Joy, but no peace
BACKSTORY | Daily life in a drug cartel war zone
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Mississippi-based WORLD writer Kim Henderson spent part of her summer vacation in one of the most dangerous cities in the world: Juárez, Mexico. Her story in this issue details the city’s history with violence and what it’s like for Christians to live in such a desolate environment. But as Kim discovered, it’s not all doom and gloom across the border. Here’s what she told me about the story behind the story:
What was it like driving through the streets of Juárez? Did you ever feel unsafe? On one of the main roads we traveled every day, there was a lane blocked so you came to a choke point. Guys in military uniforms were stationed there, surrounded by sandbags. They carried assault rifles. Our van would ease up beside them and have to wait to be waved through. Sometimes they’d pull over a car and check it out. You’re vulnerable. It makes you think.
What was the most striking evidence you saw of the city’s pervasive violence? When Lynn Vincent and I first discussed the possibility of reporting from Mexico, she suggested I listen to a podcast about the missing women of Juárez. I did. I also read a lot about the hundreds of women murdered in Juárez in recent years. Months later when I was in the city, a friend pointed out a cross someone had painted on a light pole. They’re all over the place. They’re a symbol of the femicide, a reminder that daughters still disappear. That’s when my research became very real.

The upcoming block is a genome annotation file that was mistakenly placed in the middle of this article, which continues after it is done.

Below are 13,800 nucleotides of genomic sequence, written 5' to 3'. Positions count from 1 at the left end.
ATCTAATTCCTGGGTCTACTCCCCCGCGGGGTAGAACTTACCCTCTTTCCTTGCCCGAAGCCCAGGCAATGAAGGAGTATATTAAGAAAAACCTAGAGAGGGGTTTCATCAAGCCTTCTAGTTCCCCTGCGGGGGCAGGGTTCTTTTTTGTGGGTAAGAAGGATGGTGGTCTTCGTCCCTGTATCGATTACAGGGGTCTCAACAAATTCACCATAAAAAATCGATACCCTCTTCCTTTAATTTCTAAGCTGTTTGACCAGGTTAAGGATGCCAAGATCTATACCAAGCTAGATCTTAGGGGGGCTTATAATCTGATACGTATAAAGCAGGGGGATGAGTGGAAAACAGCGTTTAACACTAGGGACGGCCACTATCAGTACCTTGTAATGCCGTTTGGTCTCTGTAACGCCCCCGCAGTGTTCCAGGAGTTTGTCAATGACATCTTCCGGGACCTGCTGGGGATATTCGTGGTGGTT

What most surprised you in reporting this story? I learned that people perceive the threat of violence in Juárez differently. One El Paso, Texas, resident told me she has a sister in Juárez she hasn’t seen in years. She’s terrified of having car trouble or a fender bender in Mexico, so she won’t go there. Contrast that with Susana Cisneros, a young woman I interviewed who got an MBA from New Mexico State University. Top of her class. She chooses to commute to work in El Paso while living in Juárez, where the low cost of living means she can afford to own a ranch. Susana believes if you keep to yourself, you don’t have to worry about the sicarios (killers).
What was the brightest sign of hope you encountered? I sat down with a couple named David and Carol, thinking they could tell me about the challenges of raising a family in Juárez. Instead, through Carol’s broken English, I got to hear a border story. When he was 20, David crossed the U.S. border illegally and wound up in a jail outfitted with Spanish Bibles. He read steadily for two months and returned to Juárez a saved man. Carol came to Christ, too. Today, they’re active in their church, homeschooling their three kids, and busy living out their faith in a city known for its violence. They exuded joy, and I didn’t need an interpreter to tell me that.
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